Real women have different shapes and curves and CCB Custom Dresses has a collection of dresses for every shape and size; misses and plus sizes 2-28. Sizing is not an issue because CCB Custom Dresses provides free custom sizing to insure a perfect fit and one free alteration if it doesn’t. Our Dress Right for Your Body Type guide will help you identify your body type and choose the best silhouette for your shape. CCB Custom Dresses offers free personal shopping service via email or phone if you need more help.
Body Type Guide
Body type is determined by genetics, bone structure, and how your muscle and body fat is distributed. There are distinct differences between the most common body types. Knowing your body type and choosing a dress that compliments your shape is the foundation for putting together a great outfit. Here are some tips to get started:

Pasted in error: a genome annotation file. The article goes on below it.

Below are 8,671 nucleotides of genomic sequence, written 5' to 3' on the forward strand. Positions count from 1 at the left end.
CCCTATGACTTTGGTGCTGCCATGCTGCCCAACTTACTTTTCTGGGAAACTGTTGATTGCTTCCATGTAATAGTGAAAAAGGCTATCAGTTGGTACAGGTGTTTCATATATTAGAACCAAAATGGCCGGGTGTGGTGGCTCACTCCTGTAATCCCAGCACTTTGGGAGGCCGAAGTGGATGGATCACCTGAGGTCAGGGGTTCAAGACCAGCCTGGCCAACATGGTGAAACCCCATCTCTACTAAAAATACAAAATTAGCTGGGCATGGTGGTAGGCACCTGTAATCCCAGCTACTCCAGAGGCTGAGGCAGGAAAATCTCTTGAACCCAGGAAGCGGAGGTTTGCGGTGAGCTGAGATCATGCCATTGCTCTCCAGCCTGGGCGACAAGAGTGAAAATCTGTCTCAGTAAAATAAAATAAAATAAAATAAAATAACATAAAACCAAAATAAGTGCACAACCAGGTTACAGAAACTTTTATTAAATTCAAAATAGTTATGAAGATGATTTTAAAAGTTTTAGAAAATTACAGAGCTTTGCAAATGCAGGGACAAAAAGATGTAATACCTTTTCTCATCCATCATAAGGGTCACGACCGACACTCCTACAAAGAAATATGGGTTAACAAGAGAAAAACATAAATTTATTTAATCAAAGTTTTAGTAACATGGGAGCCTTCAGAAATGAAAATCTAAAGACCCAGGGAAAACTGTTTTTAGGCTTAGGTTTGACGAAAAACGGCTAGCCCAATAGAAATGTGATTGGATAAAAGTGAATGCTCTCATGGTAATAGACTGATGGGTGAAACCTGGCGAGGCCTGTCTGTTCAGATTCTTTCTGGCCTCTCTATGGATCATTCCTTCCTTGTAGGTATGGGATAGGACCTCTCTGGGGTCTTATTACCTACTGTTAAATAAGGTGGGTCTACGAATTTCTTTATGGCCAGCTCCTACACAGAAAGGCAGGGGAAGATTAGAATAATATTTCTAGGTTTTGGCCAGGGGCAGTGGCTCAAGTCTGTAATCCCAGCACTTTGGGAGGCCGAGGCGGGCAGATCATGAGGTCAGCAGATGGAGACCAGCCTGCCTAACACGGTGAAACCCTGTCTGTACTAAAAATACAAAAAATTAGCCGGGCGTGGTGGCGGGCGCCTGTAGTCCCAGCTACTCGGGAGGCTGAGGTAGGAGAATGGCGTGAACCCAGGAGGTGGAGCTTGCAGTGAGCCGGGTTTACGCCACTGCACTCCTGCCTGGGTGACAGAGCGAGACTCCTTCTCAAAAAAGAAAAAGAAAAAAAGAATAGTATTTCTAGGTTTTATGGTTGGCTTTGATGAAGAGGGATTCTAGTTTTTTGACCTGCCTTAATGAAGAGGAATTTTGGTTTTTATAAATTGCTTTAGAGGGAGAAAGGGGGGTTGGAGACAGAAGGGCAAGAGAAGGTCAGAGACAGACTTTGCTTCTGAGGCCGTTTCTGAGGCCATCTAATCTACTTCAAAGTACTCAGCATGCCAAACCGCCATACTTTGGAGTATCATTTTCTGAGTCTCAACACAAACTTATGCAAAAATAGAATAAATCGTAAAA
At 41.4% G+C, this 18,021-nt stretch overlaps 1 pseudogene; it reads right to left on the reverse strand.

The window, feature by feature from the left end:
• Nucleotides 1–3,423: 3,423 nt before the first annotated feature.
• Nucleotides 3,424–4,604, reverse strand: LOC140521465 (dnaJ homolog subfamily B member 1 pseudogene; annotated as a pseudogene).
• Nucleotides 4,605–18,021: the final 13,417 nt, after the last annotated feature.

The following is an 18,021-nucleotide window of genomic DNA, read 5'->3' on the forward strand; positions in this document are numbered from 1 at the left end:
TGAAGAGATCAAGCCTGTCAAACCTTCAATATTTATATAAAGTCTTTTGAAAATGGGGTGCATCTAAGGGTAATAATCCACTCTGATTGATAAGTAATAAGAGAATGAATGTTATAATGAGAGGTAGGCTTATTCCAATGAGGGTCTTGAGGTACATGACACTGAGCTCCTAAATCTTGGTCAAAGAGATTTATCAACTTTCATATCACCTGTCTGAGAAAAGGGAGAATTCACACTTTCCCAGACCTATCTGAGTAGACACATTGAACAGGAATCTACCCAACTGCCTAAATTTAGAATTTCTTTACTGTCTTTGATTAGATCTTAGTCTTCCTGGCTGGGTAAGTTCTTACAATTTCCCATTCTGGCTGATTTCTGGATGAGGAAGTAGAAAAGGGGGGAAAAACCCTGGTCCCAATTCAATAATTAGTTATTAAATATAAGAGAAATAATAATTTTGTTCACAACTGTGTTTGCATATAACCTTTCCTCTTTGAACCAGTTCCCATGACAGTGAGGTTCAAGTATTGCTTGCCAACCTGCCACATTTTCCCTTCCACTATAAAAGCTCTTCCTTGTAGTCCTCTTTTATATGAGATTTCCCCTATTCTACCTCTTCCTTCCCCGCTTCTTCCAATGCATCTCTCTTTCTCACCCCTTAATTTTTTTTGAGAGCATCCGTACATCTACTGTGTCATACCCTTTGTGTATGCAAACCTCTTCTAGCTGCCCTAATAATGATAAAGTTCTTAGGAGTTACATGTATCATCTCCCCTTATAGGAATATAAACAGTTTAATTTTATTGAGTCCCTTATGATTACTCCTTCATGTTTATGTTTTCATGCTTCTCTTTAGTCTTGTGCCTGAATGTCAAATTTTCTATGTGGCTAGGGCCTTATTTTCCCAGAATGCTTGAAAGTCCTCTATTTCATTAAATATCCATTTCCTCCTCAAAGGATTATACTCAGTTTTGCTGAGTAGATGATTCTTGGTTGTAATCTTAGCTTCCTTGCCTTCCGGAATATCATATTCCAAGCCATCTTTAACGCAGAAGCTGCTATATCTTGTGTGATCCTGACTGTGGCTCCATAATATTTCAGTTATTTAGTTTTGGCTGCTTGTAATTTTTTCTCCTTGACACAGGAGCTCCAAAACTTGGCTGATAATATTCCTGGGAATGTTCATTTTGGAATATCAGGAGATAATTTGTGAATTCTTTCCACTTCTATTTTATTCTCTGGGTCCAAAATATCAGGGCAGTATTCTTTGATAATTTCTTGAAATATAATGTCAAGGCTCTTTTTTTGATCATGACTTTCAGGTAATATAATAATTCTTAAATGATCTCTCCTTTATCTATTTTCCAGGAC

- Take an honest and non-judgmental assessment of your body
- Decide what you want to showcase and what you want to camouflage
- Take your measurements to determine your size and body type
- Consider how to bring balance to your shape
Here are five most common body types and how to bring balance to each shape:
Rectangle: Circumference of bust, waist, and hips are very close with little to no curves in between.
How to bring shape to a rectangle: The rectangle body type has many options and can wear both sheath and A-line silhouettes well; the key is to create the illusion of a waistline. Shape can be created by wearing belted styles of a sheath and A-line dresses and it’s
also good to wear a scoop or v-neck to add dimension to your upper body.
Pear/Triangle: Circumference of bust is smaller than hip and has a small waist and full thighs.
How to bring balance to the pear shape: Draw attention upward by wearing a wide neckline like a boat neck. An A-line dress will camouflage full hips and thighs and is great for all pear/triangle body types. The ultimate silhouette for a pear/triangle shape with a small to medium bust line is an A-line empire waist dress which, depending on the style, can add volume to the bust. The goal with the hem length is have a balanced distance from the hip line to the hem; for petite frames knee length is good and taller frames mid